This is the first in a series of blogs where I'll go through and talk about my experiences with COFSA, hitting you with trivia, lore, and interesting things about the content.
Also, the pre-order for the hardcovers has been placed! Once they arrive and are signed, you'll get them!
If you'd like the free version of Compendium of Forgotten Secrets: Awakening, you can get it here!
Ashen blog musical theme: Picnic Inferno - Dreamtale
So, here's the Ashen Wolf, depicted beautifully by Julijana Mijailovic. It was the first piece of art commissioned for COFSA, and I'm incredibly happy with how it turned out. I think the details, particularly the symbol on the tree and the wolfpack in the background, really bring home some of the world elements that make the Ashen Wolf so compelling to me.
The Ashen Wolf was the third Otherworldly Patron I ever wrote, and I think it represents the point where I started to really believe in the concept. I was inspired initially by this beautiful artwork and I realized that if I was going to have a Shadowcat, I definitely needed a canine or lupine creature to serve as an opposite.
The core thing that I wanted to drive home was the feeling of hunger, but the hunger of a flame rather than one of a normal beast. It wants to devour and spread, not merely by eating, but by releasing energy bound away. The other factor was smoke and ash, the remnants discarded behind, and making those equally important to the concept. The final factor was transformation, as fire is transformative even as it destroys. These ideas all rolled together for me, resulting in what you see here.
The initial concept of the Ashen Wolf, mechanically was to have a fairly decent close-range warlock. Over dozens of revisions, it's come a long way, so I'll hit the highlights of what I changed and how it happened.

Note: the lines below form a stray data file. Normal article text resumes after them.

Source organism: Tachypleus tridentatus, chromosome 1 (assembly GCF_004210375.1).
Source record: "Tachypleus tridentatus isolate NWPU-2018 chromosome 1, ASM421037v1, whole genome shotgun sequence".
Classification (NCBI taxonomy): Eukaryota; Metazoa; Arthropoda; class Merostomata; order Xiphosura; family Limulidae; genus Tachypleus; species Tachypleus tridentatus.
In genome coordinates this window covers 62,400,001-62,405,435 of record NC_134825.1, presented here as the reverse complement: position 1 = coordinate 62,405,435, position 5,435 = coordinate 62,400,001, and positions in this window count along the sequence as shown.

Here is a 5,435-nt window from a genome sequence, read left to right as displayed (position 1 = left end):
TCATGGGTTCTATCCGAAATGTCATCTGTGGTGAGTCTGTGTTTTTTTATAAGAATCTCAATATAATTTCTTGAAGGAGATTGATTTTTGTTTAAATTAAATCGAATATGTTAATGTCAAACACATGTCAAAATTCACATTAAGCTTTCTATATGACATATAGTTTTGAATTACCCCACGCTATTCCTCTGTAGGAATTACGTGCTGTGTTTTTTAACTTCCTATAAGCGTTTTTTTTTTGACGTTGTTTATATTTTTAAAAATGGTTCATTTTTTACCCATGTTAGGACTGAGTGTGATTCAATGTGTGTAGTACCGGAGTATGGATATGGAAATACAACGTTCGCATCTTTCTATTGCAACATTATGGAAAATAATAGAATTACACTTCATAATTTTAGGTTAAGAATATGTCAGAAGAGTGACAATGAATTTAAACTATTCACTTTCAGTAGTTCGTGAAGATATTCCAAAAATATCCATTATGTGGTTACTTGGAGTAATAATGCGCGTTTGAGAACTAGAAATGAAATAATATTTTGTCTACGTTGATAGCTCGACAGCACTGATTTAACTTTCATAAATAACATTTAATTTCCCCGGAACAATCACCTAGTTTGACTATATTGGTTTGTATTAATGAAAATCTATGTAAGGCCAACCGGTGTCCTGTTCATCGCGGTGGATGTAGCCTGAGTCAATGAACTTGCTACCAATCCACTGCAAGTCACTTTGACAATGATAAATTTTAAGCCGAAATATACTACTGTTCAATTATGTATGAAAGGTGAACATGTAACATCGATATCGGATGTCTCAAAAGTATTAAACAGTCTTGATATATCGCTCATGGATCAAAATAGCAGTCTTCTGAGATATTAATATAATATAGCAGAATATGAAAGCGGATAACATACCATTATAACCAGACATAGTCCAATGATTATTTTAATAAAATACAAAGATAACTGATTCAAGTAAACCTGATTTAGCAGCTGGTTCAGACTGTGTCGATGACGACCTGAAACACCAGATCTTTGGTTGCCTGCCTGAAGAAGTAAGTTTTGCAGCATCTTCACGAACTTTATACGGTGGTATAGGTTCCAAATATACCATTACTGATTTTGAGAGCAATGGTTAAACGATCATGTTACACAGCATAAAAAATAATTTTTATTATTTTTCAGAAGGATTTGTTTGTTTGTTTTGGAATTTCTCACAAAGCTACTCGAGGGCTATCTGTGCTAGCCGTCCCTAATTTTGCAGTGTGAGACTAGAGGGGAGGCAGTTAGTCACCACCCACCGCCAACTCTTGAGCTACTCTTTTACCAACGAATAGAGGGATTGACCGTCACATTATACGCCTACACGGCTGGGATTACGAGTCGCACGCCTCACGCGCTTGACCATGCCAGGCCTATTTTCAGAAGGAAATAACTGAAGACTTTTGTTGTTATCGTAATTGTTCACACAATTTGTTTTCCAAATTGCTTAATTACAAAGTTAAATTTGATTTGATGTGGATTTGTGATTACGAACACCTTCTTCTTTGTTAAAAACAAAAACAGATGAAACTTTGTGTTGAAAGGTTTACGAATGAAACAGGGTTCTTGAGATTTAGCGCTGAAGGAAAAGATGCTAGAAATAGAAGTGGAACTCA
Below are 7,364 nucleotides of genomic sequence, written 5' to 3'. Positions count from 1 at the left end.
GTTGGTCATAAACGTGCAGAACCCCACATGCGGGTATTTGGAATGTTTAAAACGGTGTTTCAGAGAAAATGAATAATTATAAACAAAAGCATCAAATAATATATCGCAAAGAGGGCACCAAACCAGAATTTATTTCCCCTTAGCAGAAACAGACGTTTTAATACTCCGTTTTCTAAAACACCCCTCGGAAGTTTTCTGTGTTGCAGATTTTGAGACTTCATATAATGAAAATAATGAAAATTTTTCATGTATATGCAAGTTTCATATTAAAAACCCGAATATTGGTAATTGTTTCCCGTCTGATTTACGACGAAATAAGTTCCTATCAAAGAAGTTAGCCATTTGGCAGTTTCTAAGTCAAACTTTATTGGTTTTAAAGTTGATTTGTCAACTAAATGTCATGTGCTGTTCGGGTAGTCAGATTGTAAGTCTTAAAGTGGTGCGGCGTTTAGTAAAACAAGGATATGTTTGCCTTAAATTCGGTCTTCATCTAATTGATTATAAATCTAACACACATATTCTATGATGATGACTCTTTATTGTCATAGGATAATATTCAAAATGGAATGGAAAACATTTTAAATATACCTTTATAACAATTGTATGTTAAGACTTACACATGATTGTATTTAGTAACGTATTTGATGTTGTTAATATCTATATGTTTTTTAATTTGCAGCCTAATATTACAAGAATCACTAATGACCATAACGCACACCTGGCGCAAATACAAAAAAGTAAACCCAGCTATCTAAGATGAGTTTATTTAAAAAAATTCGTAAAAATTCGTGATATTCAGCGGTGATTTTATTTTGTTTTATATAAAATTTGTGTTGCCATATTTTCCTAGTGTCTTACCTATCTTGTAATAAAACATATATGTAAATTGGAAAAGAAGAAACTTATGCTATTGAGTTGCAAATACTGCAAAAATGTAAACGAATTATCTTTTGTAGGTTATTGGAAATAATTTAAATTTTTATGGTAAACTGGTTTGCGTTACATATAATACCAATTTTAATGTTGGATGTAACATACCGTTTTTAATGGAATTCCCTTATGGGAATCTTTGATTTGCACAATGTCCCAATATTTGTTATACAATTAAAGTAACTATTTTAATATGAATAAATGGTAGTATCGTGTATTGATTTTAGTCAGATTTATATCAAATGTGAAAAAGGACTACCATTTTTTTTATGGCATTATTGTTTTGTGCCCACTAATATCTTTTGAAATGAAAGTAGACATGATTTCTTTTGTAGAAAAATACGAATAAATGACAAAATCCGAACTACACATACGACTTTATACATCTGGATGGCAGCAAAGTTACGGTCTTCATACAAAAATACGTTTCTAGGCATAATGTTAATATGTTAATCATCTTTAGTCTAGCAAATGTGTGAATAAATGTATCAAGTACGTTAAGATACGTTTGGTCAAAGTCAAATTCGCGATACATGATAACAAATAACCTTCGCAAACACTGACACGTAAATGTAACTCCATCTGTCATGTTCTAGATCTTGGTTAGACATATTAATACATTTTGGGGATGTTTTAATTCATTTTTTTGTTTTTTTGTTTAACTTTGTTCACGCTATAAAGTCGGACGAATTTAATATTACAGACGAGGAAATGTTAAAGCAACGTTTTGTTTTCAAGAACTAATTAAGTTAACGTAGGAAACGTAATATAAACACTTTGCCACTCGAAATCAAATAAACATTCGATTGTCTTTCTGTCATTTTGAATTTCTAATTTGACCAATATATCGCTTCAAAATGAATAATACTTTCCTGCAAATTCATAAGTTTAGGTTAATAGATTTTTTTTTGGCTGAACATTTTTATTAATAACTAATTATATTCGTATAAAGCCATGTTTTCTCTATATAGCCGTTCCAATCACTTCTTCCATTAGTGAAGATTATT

1. Originally, Breath of Smoke poisoned the enemy, and they needed to use an action to clear their lungs. I wanted to highlight the choking, sickening effects of smoke inhalation, since often people die from smoke and heat rather than actually burning themselves. In the interests of balance I ended up tuning it to its current iteration, but I'll probably end up revisiting that mechanic for another subclass.
2. The 6th level feature used to be called Malevolent Assault, and allowed you to unleash a burst of flame in a small radius around you when you attacked or cast a spell. This was neat, but I realized rapidly that 6th level features are usually more utility or defensive in nature. In the current version, the curse effect was deliberately designed to allow the warlock to participate in fights against creatures they'd normally be useless against. Needing to stand on the sidelines firing eldritch blast every turn because all of your fun spells would deal no damage to the red dragon or demon your party is fighting isn't very fun, and the mechanical result is that you can contribute fully against a single foe. Finally, thanks to the new invocations elsewhere that work with curse mechanics, you'll have a few other optional tricks to play with.
3. Endless Pursuit has always been a flavor thing, for me. Fire doesn't stop burning until there's nothing left to consume, and so a hungering wolf of flame should run and hunt until there's nothing left to eat. Exhaustion is a strange mechanic, to me, because while it's great to impose and has a lot of stages, it tends to lead to awkward results. Getting rid of it a little easier is a nice way to say "I can keep going."
4. The capstone feature, formerly named The Hound from Hell, used to be far more selfish and much less interesting. It was a transformative buff, yes, but it was a singular, hollow thing. What a real wolf needs is a pack, and hellhounds make for fantastic and interesting minions. Being able to call them forth in a brutal and satisfying way makes this one of the best abilities I've written, in my eyes. I hope you think so too!